Monday, December 31, 2018

Diversity vs. Diversify

A big push in today's society is the "need for diversity." Different people from different groups use this in different ways, many of them a bit deceiving in or because of their motives.

I pose that the real need in many cases is actually the need to diversify.   For the two words, while are nearly identical given the complexities of the English language, are very different in their application.  So, why does that impact what we do as a society?

First, the definitions* so we know where we start - 

 Diversity -noun, plural di·ver·si·ties.

  1. the state or fact of being diverse; difference; unlikeness: diversity of opinion.
  2. variety; multiformity.
  3. the inclusion of individuals representing more than one national origin, color, religion, socioeconomic stratum, sexual orientation, etc.:

Diversify -verb (used with object), di·ver·si·fied, di·ver·si·fy·ing.

  1. to make diverse, as in form or character; give variety or diversity to; variegate.
  2. to invest in different types of (securities, industries, etc.).
  3. to produce different types of (manufactured products, crops, etc.). 
Yes, the two are very similar words; some would even say they mean the same thing - just noun and verb forms. But today we use the word "diversity" as a weapon of class warfare.  The word class in this case is not constrained to an economic term, but as any defined group of people. It's to this that I refer in this case.

Diversity in today's society has become a catch-all phrase used to pit minorities against majorities here in the USA. It is meant to divide the argument into two groups - for and against. If someone of the population majority says something that happens to be about someone of a different origin, then they were against diversity regardless of their reasoning for saying what they said.  If a member of a minority group were to say anything, it may be blindly accepted under the guise of the "need for diversity" regardless of the merit of the statement.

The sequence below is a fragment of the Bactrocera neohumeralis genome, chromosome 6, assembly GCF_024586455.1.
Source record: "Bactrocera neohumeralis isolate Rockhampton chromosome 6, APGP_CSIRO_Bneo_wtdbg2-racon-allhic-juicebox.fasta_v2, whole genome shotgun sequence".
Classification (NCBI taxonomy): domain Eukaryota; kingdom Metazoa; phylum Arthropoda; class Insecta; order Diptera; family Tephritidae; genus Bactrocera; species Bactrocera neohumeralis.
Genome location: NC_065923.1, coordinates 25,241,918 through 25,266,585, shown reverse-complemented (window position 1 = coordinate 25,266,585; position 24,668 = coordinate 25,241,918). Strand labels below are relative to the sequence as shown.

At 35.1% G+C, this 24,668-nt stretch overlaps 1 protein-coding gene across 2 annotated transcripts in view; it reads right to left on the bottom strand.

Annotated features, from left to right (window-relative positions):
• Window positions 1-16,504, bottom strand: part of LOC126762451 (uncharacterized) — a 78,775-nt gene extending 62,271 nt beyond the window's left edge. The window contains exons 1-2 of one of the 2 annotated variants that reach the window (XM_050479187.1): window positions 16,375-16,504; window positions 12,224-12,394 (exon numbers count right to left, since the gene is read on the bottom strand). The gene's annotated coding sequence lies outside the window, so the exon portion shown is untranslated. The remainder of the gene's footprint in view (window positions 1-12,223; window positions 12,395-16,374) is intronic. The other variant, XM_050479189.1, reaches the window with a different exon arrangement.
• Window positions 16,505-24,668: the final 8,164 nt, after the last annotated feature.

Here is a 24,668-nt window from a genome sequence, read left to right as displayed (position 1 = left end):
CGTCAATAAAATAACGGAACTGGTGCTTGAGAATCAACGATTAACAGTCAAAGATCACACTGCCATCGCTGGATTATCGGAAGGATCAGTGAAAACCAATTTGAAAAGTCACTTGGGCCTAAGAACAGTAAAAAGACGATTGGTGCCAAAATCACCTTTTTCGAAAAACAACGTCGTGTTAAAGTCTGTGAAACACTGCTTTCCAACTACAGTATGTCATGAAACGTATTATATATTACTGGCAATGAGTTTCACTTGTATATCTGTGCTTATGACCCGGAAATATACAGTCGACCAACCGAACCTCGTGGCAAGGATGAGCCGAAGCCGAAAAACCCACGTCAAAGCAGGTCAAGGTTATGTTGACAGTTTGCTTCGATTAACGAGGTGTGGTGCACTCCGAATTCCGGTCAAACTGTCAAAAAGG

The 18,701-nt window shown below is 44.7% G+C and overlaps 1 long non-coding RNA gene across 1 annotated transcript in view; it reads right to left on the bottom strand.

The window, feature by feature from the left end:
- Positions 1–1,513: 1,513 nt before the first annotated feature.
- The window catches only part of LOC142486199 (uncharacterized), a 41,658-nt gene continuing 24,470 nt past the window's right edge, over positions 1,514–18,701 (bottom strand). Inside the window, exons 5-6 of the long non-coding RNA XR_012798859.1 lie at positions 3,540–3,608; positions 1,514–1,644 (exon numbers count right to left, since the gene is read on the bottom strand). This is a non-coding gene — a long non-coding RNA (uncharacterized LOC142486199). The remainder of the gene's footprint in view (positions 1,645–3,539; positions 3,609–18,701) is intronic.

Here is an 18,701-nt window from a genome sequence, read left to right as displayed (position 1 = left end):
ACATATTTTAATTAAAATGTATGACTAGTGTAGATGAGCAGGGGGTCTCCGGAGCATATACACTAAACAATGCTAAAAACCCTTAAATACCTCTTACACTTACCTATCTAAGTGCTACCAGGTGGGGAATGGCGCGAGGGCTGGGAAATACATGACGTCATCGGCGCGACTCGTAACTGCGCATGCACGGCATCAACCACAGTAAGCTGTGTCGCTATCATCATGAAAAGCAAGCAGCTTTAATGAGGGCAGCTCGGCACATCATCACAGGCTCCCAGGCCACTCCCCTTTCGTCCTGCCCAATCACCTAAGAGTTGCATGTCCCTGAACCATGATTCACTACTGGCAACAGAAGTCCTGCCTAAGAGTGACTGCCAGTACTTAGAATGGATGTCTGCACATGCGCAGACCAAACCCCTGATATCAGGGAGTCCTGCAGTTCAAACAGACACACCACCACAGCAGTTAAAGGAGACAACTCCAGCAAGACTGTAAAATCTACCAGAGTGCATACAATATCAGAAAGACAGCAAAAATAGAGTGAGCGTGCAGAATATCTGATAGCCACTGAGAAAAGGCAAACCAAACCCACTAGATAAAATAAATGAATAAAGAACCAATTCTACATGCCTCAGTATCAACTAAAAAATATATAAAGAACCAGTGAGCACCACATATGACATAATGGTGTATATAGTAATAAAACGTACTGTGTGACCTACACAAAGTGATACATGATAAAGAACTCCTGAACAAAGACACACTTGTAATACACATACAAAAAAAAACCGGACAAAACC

This leads to a very different conversation now because of the manner in which it is used.  Because it's an application of "fairness" - meaning that the minority statement or opinion should be weighed more heavily because its origin is less represented.  And if a statement is contrary to it from a majority group, then typically the statement or opinion is given less weight simply because of it's origin.  The holder of the opinion is labeled as anti-diversity, or worse.  Names like "bigot" or "racist" are hurled at them in order to discredit the argument they make.

On the other hand, diversify has been relegated to refer to nothing but a financial meaning.  We diversify our financial portfolio in order to stabilize the investment gains. (And yet valleys in stock markets are viewed as harbingers of certain doom.  Well, we'll leave that for another day.)

We don't include things like ideas when we talk about diversifying things.  What about popular notions such as work or career choices? We label people based upon how they look as working certain places or types of jobs. Dirty clothes? Must be blue collar. Flip flops? Must be a lifeguard. Ethnic minority wearing dry-clean-only clothing? Must be an "Uncle Tom."

We should diversify everything.  We should look for variety at every level: CEO's should be able to wear T-shirts; tomato-pickers should be able to wear button-down shirts. An idea or opinion is valid regardless of the color of skin of the speaker.  Regardless of perceived strata.  We should each be heard regardless of opinion; this is what makes a melting pot.  The ideas co-mingle; the opinions have a certain amount of merit and apply to everyone in some fashion.

Expand the idea of diversity beyond social.
Beyond financial.
Beyond ethnicity.
Beyond anything.
Make it mean everything. 

The next time someone tells you to "embrace diversity" tell them to diversify their mind. Ideas come from every direction.

* - unless otherwise noted, definitions on this site are thanks to

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